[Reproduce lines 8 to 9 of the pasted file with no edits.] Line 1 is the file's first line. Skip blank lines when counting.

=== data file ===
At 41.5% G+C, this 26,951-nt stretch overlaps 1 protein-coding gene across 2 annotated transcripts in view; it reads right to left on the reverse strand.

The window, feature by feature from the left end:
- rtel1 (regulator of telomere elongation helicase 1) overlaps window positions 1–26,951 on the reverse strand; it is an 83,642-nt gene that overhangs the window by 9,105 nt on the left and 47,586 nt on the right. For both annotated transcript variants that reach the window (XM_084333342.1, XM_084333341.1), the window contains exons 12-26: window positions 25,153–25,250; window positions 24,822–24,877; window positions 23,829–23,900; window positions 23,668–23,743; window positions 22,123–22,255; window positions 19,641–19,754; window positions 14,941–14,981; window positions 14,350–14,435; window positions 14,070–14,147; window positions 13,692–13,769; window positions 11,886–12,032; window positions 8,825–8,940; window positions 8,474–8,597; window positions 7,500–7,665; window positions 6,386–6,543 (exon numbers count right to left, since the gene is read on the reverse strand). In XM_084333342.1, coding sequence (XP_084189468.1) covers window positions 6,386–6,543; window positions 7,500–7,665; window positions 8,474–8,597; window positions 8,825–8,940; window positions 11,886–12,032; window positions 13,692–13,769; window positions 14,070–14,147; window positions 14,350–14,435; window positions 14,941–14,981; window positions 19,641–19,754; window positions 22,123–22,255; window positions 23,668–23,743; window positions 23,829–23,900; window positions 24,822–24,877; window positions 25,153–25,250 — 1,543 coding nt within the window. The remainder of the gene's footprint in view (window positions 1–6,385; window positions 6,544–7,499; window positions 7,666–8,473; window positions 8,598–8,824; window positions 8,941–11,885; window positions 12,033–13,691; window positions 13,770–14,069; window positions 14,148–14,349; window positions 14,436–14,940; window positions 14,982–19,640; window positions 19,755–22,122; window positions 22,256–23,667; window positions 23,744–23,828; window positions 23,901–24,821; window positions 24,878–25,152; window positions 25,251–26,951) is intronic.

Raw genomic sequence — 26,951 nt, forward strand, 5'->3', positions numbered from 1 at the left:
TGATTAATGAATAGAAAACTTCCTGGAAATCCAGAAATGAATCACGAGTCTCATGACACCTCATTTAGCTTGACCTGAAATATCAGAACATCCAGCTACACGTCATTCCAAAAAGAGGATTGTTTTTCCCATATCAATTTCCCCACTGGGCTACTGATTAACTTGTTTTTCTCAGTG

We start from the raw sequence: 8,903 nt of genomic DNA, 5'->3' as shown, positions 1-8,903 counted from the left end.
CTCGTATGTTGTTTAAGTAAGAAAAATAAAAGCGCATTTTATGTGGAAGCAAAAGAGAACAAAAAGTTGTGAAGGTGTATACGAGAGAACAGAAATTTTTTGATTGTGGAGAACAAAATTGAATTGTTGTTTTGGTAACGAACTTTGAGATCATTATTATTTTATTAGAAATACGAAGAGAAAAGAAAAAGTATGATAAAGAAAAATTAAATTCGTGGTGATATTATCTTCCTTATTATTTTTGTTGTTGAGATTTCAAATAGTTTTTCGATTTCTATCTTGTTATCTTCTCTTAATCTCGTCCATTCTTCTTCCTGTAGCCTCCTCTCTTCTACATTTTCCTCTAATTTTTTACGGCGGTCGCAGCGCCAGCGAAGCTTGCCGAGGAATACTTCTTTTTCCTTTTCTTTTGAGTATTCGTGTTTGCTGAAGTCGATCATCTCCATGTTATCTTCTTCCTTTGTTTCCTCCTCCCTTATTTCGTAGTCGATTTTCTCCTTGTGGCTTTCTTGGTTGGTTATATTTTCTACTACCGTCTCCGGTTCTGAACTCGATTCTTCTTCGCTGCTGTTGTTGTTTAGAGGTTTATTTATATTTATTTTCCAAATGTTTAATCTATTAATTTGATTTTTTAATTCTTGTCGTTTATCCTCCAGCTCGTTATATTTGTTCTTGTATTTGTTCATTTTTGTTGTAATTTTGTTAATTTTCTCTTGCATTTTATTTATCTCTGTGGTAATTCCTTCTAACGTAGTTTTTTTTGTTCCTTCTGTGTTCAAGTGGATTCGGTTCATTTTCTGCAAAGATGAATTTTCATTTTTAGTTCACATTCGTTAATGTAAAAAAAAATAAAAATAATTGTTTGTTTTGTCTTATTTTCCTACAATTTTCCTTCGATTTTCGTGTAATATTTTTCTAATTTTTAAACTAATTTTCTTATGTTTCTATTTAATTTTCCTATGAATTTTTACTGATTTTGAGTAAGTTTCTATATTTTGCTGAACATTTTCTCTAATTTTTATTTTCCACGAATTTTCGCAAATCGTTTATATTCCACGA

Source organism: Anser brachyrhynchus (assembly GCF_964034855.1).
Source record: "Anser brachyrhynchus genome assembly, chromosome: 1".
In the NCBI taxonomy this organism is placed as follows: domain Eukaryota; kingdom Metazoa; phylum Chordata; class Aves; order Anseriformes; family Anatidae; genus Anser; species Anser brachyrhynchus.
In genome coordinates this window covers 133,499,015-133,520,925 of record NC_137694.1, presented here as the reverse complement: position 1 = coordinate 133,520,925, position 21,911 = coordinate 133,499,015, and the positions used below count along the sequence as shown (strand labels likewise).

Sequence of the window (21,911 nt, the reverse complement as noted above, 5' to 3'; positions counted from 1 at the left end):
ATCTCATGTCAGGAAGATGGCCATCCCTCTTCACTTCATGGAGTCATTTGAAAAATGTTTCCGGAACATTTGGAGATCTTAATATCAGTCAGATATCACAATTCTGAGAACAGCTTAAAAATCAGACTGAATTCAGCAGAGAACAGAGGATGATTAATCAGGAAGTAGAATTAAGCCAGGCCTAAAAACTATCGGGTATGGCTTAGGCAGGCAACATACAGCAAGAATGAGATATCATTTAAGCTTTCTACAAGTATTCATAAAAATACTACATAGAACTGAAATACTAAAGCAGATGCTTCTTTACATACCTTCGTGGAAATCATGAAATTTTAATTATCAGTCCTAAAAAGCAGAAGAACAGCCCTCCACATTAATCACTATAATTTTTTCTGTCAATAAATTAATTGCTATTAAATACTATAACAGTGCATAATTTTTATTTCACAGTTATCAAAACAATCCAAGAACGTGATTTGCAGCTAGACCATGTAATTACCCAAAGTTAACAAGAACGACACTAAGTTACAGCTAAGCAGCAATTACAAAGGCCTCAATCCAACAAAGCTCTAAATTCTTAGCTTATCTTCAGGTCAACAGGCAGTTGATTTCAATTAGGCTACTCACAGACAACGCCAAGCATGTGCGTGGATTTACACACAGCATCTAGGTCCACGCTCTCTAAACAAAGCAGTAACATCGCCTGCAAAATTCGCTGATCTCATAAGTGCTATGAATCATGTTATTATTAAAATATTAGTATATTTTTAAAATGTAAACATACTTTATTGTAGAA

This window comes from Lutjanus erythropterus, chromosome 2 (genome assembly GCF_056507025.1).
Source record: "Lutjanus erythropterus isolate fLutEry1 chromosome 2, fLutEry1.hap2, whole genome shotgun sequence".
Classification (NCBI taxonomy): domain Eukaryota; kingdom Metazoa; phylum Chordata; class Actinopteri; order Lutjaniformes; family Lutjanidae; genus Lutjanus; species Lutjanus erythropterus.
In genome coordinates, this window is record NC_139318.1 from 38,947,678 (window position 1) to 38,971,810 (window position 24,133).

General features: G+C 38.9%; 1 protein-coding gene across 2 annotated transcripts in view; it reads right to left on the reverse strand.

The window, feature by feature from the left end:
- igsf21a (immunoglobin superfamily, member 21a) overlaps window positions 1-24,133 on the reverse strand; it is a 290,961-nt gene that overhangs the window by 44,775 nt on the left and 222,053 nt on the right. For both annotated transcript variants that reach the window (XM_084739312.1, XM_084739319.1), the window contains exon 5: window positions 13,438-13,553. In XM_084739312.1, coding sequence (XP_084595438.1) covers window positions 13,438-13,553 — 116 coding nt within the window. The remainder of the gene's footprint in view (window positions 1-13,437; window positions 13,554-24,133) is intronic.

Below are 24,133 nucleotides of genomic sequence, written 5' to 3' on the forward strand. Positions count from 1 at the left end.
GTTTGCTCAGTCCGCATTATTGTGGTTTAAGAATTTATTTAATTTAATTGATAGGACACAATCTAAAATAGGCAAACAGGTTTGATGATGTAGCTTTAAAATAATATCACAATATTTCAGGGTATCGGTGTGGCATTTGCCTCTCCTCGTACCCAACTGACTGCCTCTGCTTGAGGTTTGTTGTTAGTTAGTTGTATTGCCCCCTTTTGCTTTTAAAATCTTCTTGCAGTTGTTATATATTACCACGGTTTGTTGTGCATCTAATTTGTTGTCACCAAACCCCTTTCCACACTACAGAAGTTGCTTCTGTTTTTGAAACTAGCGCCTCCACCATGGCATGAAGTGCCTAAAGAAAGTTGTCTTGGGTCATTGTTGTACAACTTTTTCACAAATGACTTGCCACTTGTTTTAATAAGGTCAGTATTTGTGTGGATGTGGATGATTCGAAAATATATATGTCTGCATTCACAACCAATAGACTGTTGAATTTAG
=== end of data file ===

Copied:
Source organism: Anser brachyrhynchus (assembly GCF_964034855.1).
Source record: "Anser brachyrhynchus genome assembly, chromosome: 1".